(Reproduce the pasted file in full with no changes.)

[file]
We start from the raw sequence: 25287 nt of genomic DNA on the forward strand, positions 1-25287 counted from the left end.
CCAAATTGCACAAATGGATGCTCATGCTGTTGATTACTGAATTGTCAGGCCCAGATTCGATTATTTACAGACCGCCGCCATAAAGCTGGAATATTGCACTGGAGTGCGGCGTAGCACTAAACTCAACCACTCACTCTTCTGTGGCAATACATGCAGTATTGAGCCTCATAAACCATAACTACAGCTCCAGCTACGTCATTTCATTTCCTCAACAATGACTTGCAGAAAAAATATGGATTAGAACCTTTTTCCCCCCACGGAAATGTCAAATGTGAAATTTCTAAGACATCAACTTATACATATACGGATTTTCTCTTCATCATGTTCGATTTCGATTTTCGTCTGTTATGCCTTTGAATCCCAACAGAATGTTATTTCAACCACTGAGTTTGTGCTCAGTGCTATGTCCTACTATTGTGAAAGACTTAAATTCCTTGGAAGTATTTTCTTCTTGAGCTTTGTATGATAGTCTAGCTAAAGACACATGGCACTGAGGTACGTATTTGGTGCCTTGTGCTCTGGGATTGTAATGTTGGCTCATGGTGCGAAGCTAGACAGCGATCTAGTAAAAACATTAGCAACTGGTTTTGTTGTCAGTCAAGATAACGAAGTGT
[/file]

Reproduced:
We start from the raw sequence: 25287 nt of genomic DNA on the forward strand, positions 1-25287 counted from the left end.
CCAAATTGCACAAATGGATGCTCATGCTGTTGATTACTGAATTGTCAGGCCCAGATTCGATTATTTACAGACCGCCGCCATAAAGCTGGAATATTGCACTGGAGTGCGGCGTAGCACTAAACTCAACCACTCACTCTTCTGTGGCAATACATGCAGTATTGAGCCTCATAAACCATAACTACAGCTCCAGCTACGTCATTTCATTTCCTCAACAATGACTTGCAGAAAAAATATGGATTAGAACCTTTTTCCCCCCACGGAAATGTCAAATGTGAAATTTCTAAGACATCAACTTATACATATACGGATTTTCTCTTCATCATGTTCGATTTCGATTTTCGTCTGTTATGCCTTTGAATCCCAACAGAATGTTATTTCAACCACTGAGTTTGTGCTCAGTGCTATGTCCTACTATTGTGAAAGACTTAAATTCCTTGGAAGTATTTTCTTCTTGAGCTTTGTATGATAGTCTAGCTAAAGACACATGGCACTGAGGTACGTATTTGGTGCCTTGTGCTCTGGGATTGTAATGTTGGCTCATGGTGCGAAGCTAGACAGCGATCTAGTAAAAACATTAGCAACTGGTTTTGTTGTCAGTCAAGATAACGAAGTGT